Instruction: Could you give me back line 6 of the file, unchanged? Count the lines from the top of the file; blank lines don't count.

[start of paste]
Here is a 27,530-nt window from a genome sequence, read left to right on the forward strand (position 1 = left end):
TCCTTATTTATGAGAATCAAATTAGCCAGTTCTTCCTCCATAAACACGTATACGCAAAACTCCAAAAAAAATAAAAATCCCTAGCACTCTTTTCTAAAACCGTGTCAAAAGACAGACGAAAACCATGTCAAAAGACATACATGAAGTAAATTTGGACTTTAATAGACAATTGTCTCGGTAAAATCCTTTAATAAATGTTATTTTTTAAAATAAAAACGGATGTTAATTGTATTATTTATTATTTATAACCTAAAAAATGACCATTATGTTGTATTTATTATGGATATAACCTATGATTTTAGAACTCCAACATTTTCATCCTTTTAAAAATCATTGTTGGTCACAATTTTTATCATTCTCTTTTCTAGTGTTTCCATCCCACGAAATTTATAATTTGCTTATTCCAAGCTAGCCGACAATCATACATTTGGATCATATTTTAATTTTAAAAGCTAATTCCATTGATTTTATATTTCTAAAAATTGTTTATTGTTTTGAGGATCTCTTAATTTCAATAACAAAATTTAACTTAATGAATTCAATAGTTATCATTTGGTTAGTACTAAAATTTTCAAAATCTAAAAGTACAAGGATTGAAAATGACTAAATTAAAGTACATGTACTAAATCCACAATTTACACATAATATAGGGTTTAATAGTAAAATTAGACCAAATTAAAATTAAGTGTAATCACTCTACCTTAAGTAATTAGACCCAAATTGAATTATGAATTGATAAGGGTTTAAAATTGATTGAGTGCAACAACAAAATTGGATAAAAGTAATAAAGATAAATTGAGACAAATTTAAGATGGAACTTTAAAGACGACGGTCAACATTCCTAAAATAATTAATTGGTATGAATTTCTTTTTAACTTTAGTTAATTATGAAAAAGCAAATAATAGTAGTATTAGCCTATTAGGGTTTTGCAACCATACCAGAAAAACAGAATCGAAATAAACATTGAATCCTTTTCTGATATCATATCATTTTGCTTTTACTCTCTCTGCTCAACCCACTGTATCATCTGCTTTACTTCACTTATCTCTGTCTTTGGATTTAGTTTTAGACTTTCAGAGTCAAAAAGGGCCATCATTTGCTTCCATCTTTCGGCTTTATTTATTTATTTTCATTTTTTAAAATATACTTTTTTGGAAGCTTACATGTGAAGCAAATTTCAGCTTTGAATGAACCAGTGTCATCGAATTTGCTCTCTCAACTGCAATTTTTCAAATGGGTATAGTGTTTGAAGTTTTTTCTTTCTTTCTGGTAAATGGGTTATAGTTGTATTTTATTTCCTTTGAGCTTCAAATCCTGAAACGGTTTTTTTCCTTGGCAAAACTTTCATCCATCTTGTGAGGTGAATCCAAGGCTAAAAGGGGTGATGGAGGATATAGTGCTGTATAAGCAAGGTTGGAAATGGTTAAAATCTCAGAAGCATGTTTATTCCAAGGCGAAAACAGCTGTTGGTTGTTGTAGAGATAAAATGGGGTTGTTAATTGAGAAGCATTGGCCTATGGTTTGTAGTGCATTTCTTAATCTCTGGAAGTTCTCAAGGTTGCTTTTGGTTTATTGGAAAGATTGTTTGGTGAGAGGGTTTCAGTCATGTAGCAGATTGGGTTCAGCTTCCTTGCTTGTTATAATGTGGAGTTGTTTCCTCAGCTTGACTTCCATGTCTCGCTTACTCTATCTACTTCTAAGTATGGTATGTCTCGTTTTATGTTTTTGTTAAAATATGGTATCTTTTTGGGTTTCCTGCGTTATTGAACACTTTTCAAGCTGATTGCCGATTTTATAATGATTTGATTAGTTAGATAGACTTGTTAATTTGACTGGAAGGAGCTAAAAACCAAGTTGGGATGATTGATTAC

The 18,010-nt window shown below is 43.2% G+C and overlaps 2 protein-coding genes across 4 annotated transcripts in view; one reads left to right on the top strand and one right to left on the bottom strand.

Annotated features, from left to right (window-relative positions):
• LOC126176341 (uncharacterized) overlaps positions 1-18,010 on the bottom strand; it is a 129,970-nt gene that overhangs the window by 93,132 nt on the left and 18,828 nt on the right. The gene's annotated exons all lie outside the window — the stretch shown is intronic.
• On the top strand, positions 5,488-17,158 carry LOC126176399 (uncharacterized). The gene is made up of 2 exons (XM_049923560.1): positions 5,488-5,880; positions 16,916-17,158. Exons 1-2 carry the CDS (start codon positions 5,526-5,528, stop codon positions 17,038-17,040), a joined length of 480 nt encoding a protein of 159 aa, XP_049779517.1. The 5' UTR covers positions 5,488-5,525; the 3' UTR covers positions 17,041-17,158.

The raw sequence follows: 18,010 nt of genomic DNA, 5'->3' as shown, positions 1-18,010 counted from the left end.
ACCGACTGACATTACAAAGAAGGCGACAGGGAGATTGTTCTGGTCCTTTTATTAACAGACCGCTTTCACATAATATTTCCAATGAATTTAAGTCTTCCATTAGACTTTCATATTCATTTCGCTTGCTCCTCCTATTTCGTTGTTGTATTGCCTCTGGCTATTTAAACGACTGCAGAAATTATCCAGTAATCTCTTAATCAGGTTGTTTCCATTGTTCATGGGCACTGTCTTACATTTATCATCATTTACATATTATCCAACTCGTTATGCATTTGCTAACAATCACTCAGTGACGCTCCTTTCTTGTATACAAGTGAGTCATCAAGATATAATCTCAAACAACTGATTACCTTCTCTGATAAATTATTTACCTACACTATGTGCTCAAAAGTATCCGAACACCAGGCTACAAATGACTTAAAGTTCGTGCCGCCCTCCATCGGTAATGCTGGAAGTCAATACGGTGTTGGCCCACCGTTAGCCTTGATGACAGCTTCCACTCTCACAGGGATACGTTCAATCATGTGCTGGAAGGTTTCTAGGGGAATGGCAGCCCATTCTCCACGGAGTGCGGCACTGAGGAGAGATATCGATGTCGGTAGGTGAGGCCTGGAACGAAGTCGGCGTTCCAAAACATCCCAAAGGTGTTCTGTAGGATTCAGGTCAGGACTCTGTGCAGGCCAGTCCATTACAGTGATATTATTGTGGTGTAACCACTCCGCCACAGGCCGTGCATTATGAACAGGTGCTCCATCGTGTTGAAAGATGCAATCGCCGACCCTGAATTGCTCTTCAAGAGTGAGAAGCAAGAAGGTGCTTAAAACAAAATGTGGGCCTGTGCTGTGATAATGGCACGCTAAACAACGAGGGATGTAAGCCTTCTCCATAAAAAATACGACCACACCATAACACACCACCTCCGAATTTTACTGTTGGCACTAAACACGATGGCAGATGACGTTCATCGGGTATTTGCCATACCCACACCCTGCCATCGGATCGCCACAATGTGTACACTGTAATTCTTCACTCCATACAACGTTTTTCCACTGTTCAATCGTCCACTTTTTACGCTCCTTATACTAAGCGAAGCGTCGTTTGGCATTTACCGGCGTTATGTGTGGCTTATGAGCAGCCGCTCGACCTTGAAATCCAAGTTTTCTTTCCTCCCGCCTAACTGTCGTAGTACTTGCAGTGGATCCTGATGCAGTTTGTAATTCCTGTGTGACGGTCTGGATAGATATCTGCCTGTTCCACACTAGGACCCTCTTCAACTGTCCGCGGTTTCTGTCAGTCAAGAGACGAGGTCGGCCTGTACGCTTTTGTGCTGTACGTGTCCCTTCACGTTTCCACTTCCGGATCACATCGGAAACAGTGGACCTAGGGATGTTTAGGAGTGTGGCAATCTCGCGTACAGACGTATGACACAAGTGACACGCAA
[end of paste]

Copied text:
• On the top strand, positions 5,488-17,158 carry LOC126176399 (uncharacterized). The gene is made up of 2 exons (XM_049923560.1): positions 5,488-5,880; positions 16,916-17,158. Exons 1-2 carry the CDS (start codon positions 5,526-5,528, stop codon positions 17,038-17,040), a joined length of 480 nt encoding a protein of 159 aa, XP_049779517.1. The 5' UTR covers positions 5,488-5,525; the 3' UTR covers positions 17,041-17,158.